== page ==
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Ekaterina Ostrovskaya1
  • 1 National Research University Higher School of Economics, 20 Myasnitskaya Str., Moscow, 101000, Russian Federation

The European Commission in the power relations of the European Union after the 2004–07 enlargement

2014. Vol. 9. No. 3. P. 83–95 [issue contents]

Applying a comparative perspective, this article argues that the current crisis of European Union integration cannot be resolved by member states either transferring additional competences to the EU level or strengthening the intergovernmental dimension of integration. The systemic character of the ongoing process is weakening the institutional structure, which affects both the institutions and their power relations. The European Commission (EC), once a highly independent supranational actor on the eve of the integration process in the 1950s, now faces growing competition from intergovernmental elements in the institutional balance. The theoretical approach of historical neo-institutionalism offers new, useful insights into this research area. The articles uses this theory to analyze the EC’s evolution since the time of its creation in the form of the High Authority of the European Coal and Steel Community, focusing on the links between the gradual changes in its internal structure and its institutional position.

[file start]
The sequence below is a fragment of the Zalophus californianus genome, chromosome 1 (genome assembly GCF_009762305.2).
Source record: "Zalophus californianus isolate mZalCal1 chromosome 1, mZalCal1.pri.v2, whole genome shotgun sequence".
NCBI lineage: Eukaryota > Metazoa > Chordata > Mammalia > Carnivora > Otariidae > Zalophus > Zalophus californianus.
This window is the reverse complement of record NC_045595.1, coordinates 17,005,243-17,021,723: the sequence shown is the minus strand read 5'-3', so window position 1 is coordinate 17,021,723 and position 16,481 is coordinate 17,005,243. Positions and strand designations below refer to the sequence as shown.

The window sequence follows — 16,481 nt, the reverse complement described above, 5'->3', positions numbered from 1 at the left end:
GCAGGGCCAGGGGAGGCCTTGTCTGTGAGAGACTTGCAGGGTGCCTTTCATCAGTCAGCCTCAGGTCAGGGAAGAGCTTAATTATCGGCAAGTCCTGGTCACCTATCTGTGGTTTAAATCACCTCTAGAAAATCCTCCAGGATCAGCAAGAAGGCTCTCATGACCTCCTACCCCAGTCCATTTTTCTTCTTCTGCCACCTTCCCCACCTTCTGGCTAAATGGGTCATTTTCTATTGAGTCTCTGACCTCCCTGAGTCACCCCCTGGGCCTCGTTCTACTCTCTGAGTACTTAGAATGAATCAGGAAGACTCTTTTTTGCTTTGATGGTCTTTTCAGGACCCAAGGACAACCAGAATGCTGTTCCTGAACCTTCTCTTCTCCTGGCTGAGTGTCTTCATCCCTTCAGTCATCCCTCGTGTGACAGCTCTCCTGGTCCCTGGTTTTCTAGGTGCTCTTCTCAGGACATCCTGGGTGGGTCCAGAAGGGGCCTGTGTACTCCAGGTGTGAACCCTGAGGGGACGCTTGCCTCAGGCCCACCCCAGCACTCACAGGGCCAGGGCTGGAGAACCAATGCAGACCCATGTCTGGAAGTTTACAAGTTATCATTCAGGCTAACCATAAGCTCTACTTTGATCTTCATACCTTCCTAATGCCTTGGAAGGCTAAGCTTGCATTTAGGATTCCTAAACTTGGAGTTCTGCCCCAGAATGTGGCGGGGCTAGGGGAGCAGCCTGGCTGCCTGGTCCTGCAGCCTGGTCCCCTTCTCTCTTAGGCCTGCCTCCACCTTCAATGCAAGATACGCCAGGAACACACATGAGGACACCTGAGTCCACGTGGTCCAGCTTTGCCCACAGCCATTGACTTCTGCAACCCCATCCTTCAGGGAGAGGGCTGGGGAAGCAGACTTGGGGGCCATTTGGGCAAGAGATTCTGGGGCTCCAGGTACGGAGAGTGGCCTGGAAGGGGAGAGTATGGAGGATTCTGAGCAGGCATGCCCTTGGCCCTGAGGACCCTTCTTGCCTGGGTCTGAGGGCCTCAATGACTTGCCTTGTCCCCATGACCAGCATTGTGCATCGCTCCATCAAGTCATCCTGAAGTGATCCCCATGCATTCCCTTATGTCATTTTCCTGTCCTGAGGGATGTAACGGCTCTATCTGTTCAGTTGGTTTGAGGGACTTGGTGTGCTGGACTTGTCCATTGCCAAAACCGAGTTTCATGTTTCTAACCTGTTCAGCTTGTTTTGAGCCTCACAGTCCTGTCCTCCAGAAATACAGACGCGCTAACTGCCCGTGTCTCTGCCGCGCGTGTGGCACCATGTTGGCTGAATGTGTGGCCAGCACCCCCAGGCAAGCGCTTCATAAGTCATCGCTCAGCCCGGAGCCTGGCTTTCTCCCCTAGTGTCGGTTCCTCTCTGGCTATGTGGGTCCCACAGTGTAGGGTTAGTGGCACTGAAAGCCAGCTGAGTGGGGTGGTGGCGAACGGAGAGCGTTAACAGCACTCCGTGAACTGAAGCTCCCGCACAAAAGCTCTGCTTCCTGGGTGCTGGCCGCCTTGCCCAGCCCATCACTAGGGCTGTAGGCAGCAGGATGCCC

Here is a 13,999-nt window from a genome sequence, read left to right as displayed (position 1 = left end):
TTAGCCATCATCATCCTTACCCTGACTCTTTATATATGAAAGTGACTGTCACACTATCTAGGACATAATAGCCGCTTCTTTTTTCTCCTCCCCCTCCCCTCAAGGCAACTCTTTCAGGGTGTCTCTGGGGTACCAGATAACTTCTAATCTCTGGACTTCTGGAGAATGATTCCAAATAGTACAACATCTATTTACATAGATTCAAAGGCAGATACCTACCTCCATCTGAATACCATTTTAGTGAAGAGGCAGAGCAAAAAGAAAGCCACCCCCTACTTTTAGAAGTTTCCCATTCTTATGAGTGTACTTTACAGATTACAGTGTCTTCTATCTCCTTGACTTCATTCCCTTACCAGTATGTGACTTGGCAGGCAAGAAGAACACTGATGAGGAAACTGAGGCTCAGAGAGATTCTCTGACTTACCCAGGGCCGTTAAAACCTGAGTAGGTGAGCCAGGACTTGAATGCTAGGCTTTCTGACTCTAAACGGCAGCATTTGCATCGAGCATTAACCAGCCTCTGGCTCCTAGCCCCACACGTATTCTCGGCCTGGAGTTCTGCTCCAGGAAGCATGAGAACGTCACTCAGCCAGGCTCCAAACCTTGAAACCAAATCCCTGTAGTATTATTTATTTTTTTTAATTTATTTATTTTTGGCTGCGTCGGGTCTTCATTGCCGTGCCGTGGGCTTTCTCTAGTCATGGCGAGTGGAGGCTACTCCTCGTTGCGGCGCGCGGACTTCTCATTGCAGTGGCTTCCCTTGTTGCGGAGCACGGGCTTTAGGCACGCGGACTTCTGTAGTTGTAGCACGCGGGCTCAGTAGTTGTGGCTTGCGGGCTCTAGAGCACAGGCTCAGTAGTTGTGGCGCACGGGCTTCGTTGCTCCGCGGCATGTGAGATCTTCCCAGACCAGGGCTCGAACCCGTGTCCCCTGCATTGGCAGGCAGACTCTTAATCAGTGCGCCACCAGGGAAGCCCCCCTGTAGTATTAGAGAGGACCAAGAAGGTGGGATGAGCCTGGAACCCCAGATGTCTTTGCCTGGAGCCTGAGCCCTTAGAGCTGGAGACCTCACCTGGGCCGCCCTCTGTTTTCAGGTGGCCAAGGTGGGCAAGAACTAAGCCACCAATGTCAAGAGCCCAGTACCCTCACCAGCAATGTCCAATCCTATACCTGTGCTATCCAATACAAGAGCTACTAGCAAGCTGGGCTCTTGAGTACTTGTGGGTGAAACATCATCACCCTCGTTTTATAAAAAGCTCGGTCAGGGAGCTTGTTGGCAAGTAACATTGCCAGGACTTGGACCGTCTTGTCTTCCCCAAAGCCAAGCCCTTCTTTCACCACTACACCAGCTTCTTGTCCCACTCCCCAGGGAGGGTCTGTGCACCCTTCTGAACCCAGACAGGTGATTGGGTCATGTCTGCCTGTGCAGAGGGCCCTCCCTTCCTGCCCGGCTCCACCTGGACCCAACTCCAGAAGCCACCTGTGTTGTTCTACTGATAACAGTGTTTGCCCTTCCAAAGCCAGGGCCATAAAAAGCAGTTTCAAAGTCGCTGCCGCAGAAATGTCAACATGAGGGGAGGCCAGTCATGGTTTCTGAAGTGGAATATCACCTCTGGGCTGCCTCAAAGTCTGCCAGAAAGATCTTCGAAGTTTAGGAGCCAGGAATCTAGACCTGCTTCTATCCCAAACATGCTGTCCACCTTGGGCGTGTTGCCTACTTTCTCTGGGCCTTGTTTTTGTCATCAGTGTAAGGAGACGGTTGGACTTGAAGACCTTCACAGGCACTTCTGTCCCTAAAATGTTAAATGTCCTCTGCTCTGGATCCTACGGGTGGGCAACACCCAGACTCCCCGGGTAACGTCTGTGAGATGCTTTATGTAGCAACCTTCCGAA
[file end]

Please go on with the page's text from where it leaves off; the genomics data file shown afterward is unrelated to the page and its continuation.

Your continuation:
Although the phenomenon of “path dependence” was initially present in the EC’s internal systems, the later development of its competences in the institutional balance provoked member states to limit the commission’s activities in the second half of the 1960s. First attempts were made mainly by appointing weak presidents, but the later reform of the EC’s internal structure, undertaken by Neil Kinnock in the beginning of the 21st centry, directed its further structural development as a more technocratic institution. Consequently, the EC was not able to pursue its aims effectively in preparing for its enlargement to include Central and Eastern Europe. The increased heterogeneity of the member states after the 2004–07 enlargement also weakened the EC’s position in the institutional balance, diminishing its traditional function as the “engine of integration.”

Citation: Ostrovskaya E. (2014) The European Commission in the power relations of the European Union after the 2004–07 enlargement. International Organisations Research Journal, vol. 9, no 3, pp. 83-95 (in Russian and English).
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